You’ll find below best practices and tools around using behavioral insights to analyze and change behaviors. These may be better suited to experienced practitioners, though some would be valuable to anyone I hope.
They are organized according to the 3 Lenses of Analysis that forms my ICAR Behavior Analysis Framework: Incentives, Choice Architecture and Repetition.
For each, you will find:
- Best Practices: will help you in planning and completing the analysis.
- Behavioral Tools: the practical tools you can make use of to change behaviors.
- Behavioral Tendencies: the human tendencies at play. They are the theoretical reasons behind the Tools. Read them to dig a bit deeper on a particular Tendency.
- How to combine Incentives analysis and Behavioral Insights to change behaviors
- Don’t follow lessons in popular Behavioral Economics books
- The synergies between Behavioral Interventions and Conversion Rate Optimization
- Target both objective and subjective customer satisfaction drivers
- Why you should always test Behavioral Interventions on a small scale first
- Distinguish mandates, incentives and nudges
- Decide on final business metrics before project launch
- How to prioritize customer touch points for behavioral intervention?
- Doubt (at least initially) 95% of scientific research results
Incentives analysis is the first phase of the ICAR Framework and the layer that carries the most weight in shaping behaviors. It can be tricky distinguishing finely what is a Tendency and what is a Tool for this layer.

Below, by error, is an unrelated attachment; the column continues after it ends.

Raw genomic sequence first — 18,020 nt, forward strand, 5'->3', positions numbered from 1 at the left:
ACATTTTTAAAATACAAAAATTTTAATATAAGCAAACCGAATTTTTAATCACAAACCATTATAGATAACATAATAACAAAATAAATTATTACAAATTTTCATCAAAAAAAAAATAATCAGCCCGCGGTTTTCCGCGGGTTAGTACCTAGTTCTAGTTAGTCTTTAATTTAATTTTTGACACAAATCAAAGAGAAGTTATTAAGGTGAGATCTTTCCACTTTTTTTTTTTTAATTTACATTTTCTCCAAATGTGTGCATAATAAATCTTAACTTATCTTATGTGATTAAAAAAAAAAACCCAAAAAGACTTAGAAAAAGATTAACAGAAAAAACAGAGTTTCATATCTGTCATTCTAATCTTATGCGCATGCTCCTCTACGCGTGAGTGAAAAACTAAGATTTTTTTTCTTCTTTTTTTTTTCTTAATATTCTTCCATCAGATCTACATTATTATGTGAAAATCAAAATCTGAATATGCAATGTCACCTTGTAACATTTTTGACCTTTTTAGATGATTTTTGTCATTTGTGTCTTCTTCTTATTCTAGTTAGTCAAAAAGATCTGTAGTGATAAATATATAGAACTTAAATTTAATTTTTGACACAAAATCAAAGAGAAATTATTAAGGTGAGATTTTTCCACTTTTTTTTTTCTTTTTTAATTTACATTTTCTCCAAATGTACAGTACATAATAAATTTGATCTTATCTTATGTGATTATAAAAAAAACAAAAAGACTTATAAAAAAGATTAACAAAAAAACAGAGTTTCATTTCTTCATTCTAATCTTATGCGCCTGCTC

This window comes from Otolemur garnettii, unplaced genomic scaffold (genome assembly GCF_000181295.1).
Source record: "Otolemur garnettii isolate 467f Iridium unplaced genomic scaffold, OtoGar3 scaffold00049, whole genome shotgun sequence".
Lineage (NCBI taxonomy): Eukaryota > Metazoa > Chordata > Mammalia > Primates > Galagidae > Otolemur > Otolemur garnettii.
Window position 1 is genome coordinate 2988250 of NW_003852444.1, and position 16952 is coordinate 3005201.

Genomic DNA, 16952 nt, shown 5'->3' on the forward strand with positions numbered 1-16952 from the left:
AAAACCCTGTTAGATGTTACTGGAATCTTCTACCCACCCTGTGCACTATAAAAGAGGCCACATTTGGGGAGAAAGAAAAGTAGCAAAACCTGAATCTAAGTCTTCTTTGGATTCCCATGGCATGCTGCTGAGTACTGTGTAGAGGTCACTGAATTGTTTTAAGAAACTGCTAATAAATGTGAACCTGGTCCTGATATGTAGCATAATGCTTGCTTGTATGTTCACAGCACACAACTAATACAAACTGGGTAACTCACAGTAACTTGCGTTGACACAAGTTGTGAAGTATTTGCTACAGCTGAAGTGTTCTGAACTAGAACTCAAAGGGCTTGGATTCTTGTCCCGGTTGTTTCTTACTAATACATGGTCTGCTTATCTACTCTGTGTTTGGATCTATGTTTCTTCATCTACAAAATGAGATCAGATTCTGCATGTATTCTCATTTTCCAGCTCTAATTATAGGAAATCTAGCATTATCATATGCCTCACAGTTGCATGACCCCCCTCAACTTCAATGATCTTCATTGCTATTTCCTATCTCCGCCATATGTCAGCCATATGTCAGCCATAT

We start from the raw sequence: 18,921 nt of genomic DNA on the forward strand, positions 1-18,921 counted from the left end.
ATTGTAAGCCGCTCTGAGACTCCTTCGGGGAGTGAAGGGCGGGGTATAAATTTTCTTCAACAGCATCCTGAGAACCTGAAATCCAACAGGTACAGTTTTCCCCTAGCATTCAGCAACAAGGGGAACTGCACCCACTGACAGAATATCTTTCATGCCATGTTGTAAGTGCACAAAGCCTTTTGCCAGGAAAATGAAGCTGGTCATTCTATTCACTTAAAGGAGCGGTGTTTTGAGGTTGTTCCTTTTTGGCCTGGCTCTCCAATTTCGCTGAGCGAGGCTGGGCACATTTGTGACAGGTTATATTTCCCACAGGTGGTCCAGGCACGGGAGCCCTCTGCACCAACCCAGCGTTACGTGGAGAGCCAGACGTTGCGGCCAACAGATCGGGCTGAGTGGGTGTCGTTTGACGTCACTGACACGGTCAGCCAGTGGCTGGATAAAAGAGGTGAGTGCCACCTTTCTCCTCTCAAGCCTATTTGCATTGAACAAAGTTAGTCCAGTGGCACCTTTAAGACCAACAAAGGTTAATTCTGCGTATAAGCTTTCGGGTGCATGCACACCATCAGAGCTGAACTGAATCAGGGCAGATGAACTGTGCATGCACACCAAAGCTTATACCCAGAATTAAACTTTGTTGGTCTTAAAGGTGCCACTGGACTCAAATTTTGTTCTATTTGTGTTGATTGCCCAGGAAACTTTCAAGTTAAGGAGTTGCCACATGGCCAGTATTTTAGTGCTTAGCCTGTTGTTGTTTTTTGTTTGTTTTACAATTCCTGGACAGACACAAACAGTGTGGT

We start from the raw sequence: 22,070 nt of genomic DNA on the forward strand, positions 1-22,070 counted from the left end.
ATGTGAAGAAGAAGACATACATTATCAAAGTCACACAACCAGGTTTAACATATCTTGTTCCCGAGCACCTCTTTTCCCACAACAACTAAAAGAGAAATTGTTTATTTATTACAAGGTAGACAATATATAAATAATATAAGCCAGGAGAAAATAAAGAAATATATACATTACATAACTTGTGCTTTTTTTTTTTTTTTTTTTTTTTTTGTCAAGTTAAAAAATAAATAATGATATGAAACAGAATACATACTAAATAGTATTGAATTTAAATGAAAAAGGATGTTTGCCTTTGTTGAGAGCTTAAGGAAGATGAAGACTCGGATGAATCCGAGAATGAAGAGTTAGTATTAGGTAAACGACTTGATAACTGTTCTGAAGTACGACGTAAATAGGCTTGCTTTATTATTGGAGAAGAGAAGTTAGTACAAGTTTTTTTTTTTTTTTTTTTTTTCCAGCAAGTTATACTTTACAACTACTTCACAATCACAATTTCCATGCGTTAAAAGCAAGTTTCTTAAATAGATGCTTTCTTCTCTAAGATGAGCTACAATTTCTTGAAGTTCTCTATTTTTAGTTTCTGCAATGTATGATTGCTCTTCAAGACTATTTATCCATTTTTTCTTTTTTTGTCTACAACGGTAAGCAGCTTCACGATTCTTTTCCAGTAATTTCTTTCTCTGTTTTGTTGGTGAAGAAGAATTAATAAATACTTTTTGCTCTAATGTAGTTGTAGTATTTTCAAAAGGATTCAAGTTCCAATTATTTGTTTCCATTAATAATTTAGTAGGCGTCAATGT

For example, people tend to act according to the modulations (positive or negative) they expect to get in terms of self-esteem from a specific behavior. This is a Tendency.
This is also a Tool however, in that it can be used directly in a intervention. So note that some Tendencies are also applicable Tools for this layer.
The second phase of analysis is Choice Architecture.
- Halo Effect (tendency)
- Disjunction effects: immediate decisions prevented by an uncertain, but irrelevant, future event
- The peak-end rule for rating past experiences
- Ranking of choice options influences decisions
- A/A illusion (or A/B illusion)
- Moral licensing (or self-licensing)
- Conflict of interest disclosure leads to more biased advice
- Myopic Loss Aversion
The Tools used for the Choice Architecture Lens are numerous and further organized in 5 sections (see the framework for the explanations).
Data & Info presentation
Contextual persuasion and copy elements
- Increase Concreteness to increase impact of elements
- False friend: beware disfluency as a BE tool
- Halo Effect (tool)
Choice ergonomics and usability; user experience
- False friends: priming is a less efficient than you’ve been told
- Default choice(s): types and how to use them
- Reactance Mitigation
- Order of option presentations
Options and possibilities structuring
An optional layer of analysis, if relevant, when the goal is to create repeated behaviors over time.